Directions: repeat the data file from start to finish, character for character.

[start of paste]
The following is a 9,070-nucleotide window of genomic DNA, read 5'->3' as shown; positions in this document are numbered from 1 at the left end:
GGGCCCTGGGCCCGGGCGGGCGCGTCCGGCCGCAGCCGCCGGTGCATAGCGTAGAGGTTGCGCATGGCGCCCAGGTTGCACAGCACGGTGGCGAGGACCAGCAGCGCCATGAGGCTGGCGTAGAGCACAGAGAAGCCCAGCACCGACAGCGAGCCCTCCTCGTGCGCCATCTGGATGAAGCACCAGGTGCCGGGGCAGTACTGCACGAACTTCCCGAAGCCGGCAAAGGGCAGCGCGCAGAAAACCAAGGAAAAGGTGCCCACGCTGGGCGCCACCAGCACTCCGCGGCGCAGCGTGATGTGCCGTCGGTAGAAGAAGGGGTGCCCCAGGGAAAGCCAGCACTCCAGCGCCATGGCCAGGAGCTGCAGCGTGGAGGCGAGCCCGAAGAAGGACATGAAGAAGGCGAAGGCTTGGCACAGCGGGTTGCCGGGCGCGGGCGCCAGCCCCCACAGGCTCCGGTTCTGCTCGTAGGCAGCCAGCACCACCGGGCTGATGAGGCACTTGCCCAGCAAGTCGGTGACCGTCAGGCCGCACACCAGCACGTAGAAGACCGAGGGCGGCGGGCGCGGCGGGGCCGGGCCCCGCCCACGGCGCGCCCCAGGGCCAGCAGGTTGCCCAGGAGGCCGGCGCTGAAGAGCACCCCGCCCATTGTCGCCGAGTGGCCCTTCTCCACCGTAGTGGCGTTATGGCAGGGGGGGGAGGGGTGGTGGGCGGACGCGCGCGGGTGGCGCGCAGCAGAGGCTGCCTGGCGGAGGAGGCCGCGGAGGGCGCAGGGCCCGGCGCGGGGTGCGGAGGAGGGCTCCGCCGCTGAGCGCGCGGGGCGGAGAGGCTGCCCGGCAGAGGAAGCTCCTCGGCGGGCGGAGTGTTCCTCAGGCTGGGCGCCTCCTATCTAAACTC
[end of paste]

The following is a 9,070-nucleotide window of genomic DNA, read 5'->3' as shown; positions in this document are numbered from 1 at the left end:
GGGCCCTGGGCCCGGGCGGGCGCGTCCGGCCGCAGCCGCCGGTGCATAGCGTAGAGGTTGCGCATGGCGCCCAGGTTGCACAGCACGGTGGCGAGGACCAGCAGCGCCATGAGGCTGGCGTAGAGCACAGAGAAGCCCAGCACCGACAGCGAGCCCTCCTCGTGCGCCATCTGGATGAAGCACCAGGTGCCGGGGCAGTACTGCACGAACTTCCCGAAGCCGGCAAAGGGCAGCGCGCAGAAAACCAAGGAAAAGGTGCCCACGCTGGGCGCCACCAGCACTCCGCGGCGCAGCGTGATGTGCCGTCGGTAGAAGAAGGGGTGCCCCAGGGAAAGCCAGCACTCCAGCGCCATGGCCAGGAGCTGCAGCGTGGAGGCGAGCCCGAAGAAGGACATGAAGAAGGCGAAGGCTTGGCACAGCGGGTTGCCGGGCGCGGGCGCCAGCCCCCACAGGCTCCGGTTCTGCTCGTAGGCAGCCAGCACCACCGGGCTGATGAGGCACTTGCCCAGCAAGTCGGTGACCGTCAGGCCGCACACCAGCACGTAGAAGACCGAGGGCGGCGGGCGCGGCGGGGCCGGGCCCCGCCCACGGCGCGCCCCAGGGCCAGCAGGTTGCCCAGGAGGCCGGCGCTGAAGAGCACCCCGCCCATTGTCGCCGAGTGGCCCTTCTCCACCGTAGTGGCGTTATGGCAGGGGGGGGAGGGGTGGTGGGCGGACGCGCGCGGGTGGCGCGCAGCAGAGGCTGCCTGGCGGAGGAGGCCGCGGAGGGCGCAGGGCCCGGCGCGGGGTGCGGAGGAGGGCTCCGCCGCTGAGCGCGCGGGGCGGAGAGGCTGCCCGGCAGAGGAAGCTCCTCGGCGGGCGGAGTGTTCCTCAGGCTGGGCGCCTCCTATCTAAACTC